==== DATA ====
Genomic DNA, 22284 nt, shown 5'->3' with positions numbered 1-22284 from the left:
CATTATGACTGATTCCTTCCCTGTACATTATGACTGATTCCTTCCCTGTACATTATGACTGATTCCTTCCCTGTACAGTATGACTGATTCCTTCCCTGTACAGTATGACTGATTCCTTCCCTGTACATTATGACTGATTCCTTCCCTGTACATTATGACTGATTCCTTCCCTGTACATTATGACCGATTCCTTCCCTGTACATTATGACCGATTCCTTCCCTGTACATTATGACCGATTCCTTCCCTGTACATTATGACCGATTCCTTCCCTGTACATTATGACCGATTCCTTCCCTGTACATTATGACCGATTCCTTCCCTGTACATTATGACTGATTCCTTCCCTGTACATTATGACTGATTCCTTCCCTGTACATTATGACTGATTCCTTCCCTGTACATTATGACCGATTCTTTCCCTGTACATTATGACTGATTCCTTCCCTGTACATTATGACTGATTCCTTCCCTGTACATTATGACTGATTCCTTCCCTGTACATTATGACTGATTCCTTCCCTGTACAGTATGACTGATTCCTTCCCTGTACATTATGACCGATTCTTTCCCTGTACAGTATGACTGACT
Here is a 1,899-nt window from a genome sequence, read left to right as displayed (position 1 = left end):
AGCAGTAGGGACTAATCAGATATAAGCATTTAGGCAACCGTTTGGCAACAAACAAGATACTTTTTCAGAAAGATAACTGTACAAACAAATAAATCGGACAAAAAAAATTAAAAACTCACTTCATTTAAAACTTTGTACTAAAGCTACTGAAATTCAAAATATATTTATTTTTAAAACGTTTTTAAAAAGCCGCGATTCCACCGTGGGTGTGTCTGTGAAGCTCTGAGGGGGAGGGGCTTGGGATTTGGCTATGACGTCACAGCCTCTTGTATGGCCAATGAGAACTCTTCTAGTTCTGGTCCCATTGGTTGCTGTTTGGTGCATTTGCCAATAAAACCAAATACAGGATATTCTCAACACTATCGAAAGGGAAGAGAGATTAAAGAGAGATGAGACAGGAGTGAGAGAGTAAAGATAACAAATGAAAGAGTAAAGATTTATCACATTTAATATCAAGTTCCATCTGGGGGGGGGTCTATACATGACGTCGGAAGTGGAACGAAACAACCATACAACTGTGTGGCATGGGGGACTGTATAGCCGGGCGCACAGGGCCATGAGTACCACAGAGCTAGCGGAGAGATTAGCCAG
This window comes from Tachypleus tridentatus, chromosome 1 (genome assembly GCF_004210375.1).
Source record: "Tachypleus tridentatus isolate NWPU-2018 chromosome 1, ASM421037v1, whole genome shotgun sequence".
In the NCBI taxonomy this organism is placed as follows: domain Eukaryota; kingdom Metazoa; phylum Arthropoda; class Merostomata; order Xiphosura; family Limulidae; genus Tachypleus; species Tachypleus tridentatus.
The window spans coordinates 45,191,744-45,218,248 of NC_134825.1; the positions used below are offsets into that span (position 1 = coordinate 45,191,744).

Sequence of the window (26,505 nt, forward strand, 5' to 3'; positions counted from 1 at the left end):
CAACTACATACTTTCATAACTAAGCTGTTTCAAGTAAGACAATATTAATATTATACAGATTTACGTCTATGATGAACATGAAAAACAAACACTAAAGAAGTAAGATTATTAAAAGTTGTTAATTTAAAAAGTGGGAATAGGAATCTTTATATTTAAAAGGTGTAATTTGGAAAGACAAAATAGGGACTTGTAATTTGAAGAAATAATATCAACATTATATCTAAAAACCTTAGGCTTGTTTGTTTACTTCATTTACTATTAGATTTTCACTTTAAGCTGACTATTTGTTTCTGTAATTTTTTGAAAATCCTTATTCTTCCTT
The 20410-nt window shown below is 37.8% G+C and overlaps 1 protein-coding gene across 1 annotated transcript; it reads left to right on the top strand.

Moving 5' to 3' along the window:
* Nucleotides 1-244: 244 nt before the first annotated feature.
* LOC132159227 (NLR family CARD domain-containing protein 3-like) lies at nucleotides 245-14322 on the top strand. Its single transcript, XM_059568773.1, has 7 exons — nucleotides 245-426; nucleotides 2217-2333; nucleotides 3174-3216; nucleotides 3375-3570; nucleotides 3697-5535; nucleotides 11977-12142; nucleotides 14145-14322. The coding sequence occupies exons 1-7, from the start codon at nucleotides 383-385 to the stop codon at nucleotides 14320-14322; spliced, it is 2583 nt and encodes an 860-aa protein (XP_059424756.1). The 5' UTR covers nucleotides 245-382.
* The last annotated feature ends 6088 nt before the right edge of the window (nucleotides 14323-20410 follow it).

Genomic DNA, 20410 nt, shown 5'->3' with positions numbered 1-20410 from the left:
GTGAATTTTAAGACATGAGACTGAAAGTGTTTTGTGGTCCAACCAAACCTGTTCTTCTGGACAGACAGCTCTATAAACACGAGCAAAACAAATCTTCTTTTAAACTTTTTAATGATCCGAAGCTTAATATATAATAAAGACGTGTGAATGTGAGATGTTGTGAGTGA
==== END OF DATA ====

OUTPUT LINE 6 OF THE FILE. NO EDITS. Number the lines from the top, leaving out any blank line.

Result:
Source record: "Tachypleus tridentatus isolate NWPU-2018 chromosome 1, ASM421037v1, whole genome shotgun sequence".